DAVAO CITY — The Department of Trade and Industry (DTI) is eyeing to bring back the share of halal commodities in total Philippine exports to 11% in four years following the recent establishment of the National Halal Certification Scheme.
“With our new policy in halal, we aim to increase our share back to at least 11% or more of the Philippine total exports by 2022,” DTI Secretary Ramon M. Lopez said during the opening of the two-day 1st Philippine National Halal Conference held in the city on May 2 and 3.
Mr. Lopez, who is also chairman of the Halal Export Development and Promotion Board, said that as of 2017, the country’s halal exports comprise 8.73% or P5.52 billion of the country’s total exports of P63.23 billion.
“This is a decrease from 11% in 2013 due to the little support in the policy side,” he added.
The trade chief said now with the strengthened halal program, it is crucial for the business sector, consumers, and other stakeholders to have a “mindset shift” about how to make the Philippines a significant player in the global halal industry.
“As you know, religion is embedded in the halal discourse. But if non-Muslim countries can move the halal industry forward and make it a relative success, I see no reason for the country to do so (likewise),” Mr. Lopez said.
He cited the more than two billion global Muslim population as of 2014, and growing by 1.8% per year, with the bulk located in Asian countries.”This means halal opportunities for the Philippines are in our backyard.”
The Philippines has signed up for membership of the International Halal Accreditation Forum (IHAF), an independent, non-government network of accreditation entities that are mandated to enforce halal standards.
A single National Halal Certification Scheme and Accreditation Guidelines has also been completed.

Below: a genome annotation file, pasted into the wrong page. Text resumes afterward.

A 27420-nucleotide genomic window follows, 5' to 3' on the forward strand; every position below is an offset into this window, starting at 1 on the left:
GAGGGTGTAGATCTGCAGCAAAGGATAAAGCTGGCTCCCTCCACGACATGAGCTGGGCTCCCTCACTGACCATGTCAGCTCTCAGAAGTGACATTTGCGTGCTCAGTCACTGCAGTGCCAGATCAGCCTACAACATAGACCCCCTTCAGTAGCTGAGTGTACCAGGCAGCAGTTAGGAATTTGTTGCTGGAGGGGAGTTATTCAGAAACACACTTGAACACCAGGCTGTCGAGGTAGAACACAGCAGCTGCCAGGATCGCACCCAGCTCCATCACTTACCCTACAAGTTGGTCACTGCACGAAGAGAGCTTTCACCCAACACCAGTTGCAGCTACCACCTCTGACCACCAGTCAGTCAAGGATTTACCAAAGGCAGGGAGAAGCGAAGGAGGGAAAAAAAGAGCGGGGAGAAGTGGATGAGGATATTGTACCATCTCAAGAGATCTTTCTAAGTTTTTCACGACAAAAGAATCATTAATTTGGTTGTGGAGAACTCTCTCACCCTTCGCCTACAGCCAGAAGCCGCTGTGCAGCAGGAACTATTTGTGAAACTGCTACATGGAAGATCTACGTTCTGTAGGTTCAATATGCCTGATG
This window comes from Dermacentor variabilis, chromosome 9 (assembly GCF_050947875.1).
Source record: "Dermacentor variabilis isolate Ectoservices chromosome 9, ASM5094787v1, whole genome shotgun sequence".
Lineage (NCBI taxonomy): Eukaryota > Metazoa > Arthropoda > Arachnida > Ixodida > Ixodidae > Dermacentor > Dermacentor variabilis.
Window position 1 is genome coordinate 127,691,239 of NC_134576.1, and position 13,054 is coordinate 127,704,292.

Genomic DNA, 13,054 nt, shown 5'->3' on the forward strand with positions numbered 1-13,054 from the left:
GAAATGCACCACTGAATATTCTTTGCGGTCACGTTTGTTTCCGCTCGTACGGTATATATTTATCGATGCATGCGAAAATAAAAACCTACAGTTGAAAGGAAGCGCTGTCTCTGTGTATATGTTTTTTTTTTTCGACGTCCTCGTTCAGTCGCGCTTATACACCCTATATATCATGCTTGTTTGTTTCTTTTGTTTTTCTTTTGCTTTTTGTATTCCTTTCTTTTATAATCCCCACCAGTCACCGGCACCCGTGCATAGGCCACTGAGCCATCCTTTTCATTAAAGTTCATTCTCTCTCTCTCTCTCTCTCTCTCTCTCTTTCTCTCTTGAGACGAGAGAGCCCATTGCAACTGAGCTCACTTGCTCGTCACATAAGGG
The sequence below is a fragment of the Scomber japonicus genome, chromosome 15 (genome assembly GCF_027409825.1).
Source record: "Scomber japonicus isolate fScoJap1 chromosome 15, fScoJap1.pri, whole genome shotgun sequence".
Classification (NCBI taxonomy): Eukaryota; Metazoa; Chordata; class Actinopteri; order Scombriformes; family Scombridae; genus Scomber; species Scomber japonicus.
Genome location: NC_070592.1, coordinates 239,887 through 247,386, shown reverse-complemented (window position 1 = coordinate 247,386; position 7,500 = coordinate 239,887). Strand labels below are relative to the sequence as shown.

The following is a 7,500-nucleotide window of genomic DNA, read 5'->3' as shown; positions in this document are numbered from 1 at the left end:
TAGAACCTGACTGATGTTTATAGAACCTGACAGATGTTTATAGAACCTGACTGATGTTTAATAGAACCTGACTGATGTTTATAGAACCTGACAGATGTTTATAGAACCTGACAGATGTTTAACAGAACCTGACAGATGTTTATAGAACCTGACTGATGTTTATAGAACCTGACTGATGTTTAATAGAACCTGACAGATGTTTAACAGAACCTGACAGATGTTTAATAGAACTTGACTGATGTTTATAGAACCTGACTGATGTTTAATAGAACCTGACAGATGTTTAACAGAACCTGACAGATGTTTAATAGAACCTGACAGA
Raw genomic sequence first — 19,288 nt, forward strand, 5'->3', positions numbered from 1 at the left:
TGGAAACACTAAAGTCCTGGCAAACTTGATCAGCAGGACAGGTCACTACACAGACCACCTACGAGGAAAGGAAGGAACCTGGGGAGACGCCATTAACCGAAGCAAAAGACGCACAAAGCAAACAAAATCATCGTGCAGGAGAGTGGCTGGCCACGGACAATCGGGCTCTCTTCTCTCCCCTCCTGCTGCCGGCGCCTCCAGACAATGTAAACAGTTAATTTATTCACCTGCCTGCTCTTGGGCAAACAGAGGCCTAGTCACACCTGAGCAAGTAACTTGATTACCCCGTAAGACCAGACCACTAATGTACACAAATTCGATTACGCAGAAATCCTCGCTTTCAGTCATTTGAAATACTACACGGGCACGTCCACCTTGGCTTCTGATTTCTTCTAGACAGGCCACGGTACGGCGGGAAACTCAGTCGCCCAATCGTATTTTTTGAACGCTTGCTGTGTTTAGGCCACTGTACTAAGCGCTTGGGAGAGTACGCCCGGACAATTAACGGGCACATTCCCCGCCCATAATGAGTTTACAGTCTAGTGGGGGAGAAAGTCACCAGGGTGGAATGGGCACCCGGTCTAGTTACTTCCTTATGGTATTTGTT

Mr. Lopez said several outbound business missions and business-matching initiatives are also lined up this year alongside research collaboration with academic institutions.
“We are conducting capacity building and information sessions across the regions and in cities. Let us begin charting…new grounds to invigorate the Philippine Halal industry,” he said.
Meanwhile, Tourism Assistant Secretary Eden Josephine L. David said in a press conference on May 3 that they are targetting a two-year period to address gaps and challenges for attracting halal tourists.
This will be undertaken in six pilot areas identified as gateways of halal services in the country: Davao, the National Capital Region, Cotabato, Cebu, Palawan, and Zamboanga.
“These pilot areas have been chosen because they will be able to cater to the Muslim market (as) they have high awareness on halal/Muslim-friendly tourism and there are also Muslims situated in these cities,” said Ms. David.
The identified “gaps” include lack of information and appreciation of what halal tourism is, the capability to fully provide for the needs of Muslim travelers, and sourcing of food ingredients.
“There are other peculiar concerns found in their respective areas. It would be depend(ent) upon how the local tourism players would like to positions themselves,” she said.
The role of the Department of Tourism, she added, is to provide the necessary assistance to complete the value chain for halal tourism. — Carmencita A. Carillo and Maya M. Padillo